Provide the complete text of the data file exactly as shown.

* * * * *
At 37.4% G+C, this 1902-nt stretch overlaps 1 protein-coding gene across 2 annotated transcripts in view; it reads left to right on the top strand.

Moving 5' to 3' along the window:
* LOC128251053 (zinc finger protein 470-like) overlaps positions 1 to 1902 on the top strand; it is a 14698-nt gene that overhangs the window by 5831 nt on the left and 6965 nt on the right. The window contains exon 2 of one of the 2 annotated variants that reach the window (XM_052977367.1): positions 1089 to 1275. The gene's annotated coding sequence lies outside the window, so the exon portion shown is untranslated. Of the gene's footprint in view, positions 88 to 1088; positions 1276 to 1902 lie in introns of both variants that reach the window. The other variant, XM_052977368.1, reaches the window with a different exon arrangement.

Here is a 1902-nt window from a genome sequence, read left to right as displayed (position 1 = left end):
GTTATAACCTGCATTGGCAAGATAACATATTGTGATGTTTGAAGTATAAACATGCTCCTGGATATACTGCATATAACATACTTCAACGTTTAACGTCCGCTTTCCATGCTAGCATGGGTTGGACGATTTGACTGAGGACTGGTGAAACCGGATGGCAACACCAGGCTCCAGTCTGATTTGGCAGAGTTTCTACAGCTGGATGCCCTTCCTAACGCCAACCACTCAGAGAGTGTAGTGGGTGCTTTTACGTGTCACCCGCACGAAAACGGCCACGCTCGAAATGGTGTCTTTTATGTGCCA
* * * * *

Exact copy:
At 37.4% G+C, this 1902-nt stretch overlaps 1 protein-coding gene across 2 annotated transcripts in view; it reads left to right on the top strand.

Moving 5' to 3' along the window:
* LOC128251053 (zinc finger protein 470-like) overlaps positions 1 to 1902 on the top strand; it is a 14698-nt gene that overhangs the window by 5831 nt on the left and 6965 nt on the right. The window contains exon 2 of one of the 2 annotated variants that reach the window (XM_052977367.1): positions 1089 to 1275. The gene's annotated coding sequence lies outside the window, so the exon portion shown is untranslated. Of the gene's footprint in view, positions 88 to 1088; positions 1276 to 1902 lie in introns of both variants that reach the window. The other variant, XM_052977368.1, reaches the window with a different exon arrangement.

Here is a 1902-nt window from a genome sequence, read left to right as displayed (position 1 = left end):
GTTATAACCTGCATTGGCAAGATAACATATTGTGATGTTTGAAGTATAAACATGCTCCTGGATATACTGCATATAACATACTTCAACGTTTAACGTCCGCTTTCCATGCTAGCATGGGTTGGACGATTTGACTGAGGACTGGTGAAACCGGATGGCAACACCAGGCTCCAGTCTGATTTGGCAGAGTTTCTACAGCTGGATGCCCTTCCTAACGCCAACCACTCAGAGAGTGTAGTGGGTGCTTTTACGTGTCACCCGCACGAAAACGGCCACGCTCGAAATGGTGTCTTTTATGTGCCA